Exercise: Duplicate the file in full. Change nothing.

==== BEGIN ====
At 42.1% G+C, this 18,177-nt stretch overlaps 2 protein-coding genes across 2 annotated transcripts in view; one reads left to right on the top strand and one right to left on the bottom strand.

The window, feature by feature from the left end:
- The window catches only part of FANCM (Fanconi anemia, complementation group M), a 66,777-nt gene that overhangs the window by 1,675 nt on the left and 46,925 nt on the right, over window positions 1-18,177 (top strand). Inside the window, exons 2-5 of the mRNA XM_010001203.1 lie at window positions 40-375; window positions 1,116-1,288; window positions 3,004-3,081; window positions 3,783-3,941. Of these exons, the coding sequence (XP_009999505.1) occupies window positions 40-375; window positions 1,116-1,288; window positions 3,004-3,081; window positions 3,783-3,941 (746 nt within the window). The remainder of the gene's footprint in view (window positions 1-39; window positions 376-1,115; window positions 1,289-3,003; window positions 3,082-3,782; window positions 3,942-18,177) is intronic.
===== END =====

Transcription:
At 42.1% G+C, this 18,177-nt stretch overlaps 2 protein-coding genes across 2 annotated transcripts in view; one reads left to right on the top strand and one right to left on the bottom strand.

The window, feature by feature from the left end:
- The window catches only part of FANCM (Fanconi anemia, complementation group M), a 66,777-nt gene that overhangs the window by 1,675 nt on the left and 46,925 nt on the right, over window positions 1-18,177 (top strand). Inside the window, exons 2-5 of the mRNA XM_010001203.1 lie at window positions 40-375; window positions 1,116-1,288; window positions 3,004-3,081; window positions 3,783-3,941. Of these exons, the coding sequence (XP_009999505.1) occupies window positions 40-375; window positions 1,116-1,288; window positions 3,004-3,081; window positions 3,783-3,941 (746 nt within the window). The remainder of the gene's footprint in view (window positions 1-39; window positions 376-1,115; window positions 1,289-3,003; window positions 3,082-3,782; window positions 3,942-18,177) is intronic.